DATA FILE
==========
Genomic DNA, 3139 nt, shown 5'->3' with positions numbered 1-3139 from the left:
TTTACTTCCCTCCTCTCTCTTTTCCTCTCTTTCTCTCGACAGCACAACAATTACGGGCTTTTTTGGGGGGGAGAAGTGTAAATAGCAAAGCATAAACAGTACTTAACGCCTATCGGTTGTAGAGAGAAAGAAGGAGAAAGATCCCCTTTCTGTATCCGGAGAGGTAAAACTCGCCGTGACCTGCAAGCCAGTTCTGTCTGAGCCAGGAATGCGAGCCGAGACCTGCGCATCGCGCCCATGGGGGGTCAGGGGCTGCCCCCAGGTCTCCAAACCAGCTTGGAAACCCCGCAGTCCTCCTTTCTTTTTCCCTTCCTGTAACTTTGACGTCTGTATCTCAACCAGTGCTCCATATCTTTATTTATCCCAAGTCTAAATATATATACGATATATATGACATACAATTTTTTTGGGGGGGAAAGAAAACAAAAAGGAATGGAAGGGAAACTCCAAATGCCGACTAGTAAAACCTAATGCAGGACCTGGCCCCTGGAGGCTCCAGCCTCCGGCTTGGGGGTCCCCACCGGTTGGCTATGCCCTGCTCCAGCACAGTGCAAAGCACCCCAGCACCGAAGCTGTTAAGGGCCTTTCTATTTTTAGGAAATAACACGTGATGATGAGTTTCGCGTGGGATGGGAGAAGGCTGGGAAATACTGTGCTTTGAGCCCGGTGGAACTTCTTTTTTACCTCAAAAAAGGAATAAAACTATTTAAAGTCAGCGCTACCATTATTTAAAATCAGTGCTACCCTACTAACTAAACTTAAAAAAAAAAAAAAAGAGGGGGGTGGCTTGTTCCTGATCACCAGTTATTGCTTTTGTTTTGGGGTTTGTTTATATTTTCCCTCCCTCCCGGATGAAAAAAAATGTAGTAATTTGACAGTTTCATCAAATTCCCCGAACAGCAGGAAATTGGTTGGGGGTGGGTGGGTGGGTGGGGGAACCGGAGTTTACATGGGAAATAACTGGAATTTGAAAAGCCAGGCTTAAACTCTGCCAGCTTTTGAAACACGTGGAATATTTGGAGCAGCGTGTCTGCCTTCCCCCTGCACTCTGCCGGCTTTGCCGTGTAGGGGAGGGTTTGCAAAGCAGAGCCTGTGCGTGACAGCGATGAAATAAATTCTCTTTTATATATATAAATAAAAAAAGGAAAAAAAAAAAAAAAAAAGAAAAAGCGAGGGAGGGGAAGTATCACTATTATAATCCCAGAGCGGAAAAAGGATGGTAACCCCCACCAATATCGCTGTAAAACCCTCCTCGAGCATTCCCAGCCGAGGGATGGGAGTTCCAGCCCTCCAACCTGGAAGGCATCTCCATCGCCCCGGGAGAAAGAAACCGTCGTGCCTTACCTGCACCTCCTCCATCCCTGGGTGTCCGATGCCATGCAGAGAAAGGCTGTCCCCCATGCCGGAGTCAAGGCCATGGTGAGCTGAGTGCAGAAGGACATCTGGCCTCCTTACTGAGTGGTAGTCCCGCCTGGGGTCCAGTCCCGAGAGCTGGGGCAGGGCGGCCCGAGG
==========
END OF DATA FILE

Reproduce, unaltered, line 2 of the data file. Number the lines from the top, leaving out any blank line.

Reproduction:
TTTACTTCCCTCCTCTCTCTTTTCCTCTCTTTCTCTCGACAGCACAACAATTACGGGCTTTTTTGGGGGGGAGAAGTGTAAATAGCAAAGCATAAACAGTACTTAACGCCTATCGGTTGTAGAGAGAAAGAAGGAGAAAGATCCCCTTTCTGTATCCGGAGAGGTAAAACTCGCCGTGACCTGCAAGCCAGTTCTGTCTGAGCCAGGAATGCGAGCCGAGACCTGCGCATCGCGCCCATGGGGGGTCAGGGGCTGCCCCCAGGTCTCCAAACCAGCTTGGAAACCCCGCAGTCCTCCTTTCTTTTTCCCTTCCTGTAACTTTGACGTCTGTATCTCAACCAGTGCTCCATATCTTTATTTATCCCAAGTCTAAATATATATACGATATATATGACATACAATTTTTTTGGGGGGGAAAGAAAACAAAAAGGAATGGAAGGGAAACTCCAAATGCCGACTAGTAAAACCTAATGCAGGACCTGGCCCCTGGAGGCTCCAGCCTCCGGCTTGGGGGTCCCCACCGGTTGGCTATGCCCTGCTCCAGCACAGTGCAAAGCACCCCAGCACCGAAGCTGTTAAGGGCCTTTCTATTTTTAGGAAATAACACGTGATGATGAGTTTCGCGTGGGATGGGAGAAGGCTGGGAAATACTGTGCTTTGAGCCCGGTGGAACTTCTTTTTTACCTCAAAAAAGGAATAAAACTATTTAAAGTCAGCGCTACCATTATTTAAAATCAGTGCTACCCTACTAACTAAACTTAAAAAAAAAAAAAAAGAGGGGGGTGGCTTGTTCCTGATCACCAGTTATTGCTTTTGTTTTGGGGTTTGTTTATATTTTCCCTCCCTCCCGGATGAAAAAAAATGTAGTAATTTGACAGTTTCATCAAATTCCCCGAACAGCAGGAAATTGGTTGGGGGTGGGTGGGTGGGTGGGGGAACCGGAGTTTACATGGGAAATAACTGGAATTTGAAAAGCCAGGCTTAAACTCTGCCAGCTTTTGAAACACGTGGAATATTTGGAGCAGCGTGTCTGCCTTCCCCCTGCACTCTGCCGGCTTTGCCGTGTAGGGGAGGGTTTGCAAAGCAGAGCCTGTGCGTGACAGCGATGAAATAAATTCTCTTTTATATATATAAATAAAAAAAGGAAAAAAAAAAAAAAAAAAGAAAAAGCGAGGGAGGGGAAGTATCACTATTATAATCCCAGAGCGGAAAAAGGATGGTAACCCCCACCAATATCGCTGTAAAACCCTCCTCGAGCATTCCCAGCCGAGGGATGGGAGTTCCAGCCCTCCAACCTGGAAGGCATCTCCATCGCCCCGGGAGAAAGAAACCGTCGTGCCTTACCTGCACCTCCTCCATCCCTGGGTGTCCGATGCCATGCAGAGAAAGGCTGTCCCCCATGCCGGAGTCAAGGCCATGGTGAGCTGAGTGCAGAAGGACATCTGGCCTCCTTACTGAGTGGTAGTCCCGCCTGGGGTCCAGTCCCGAGAGCTGGGGCAGGGCGGCCCGAGG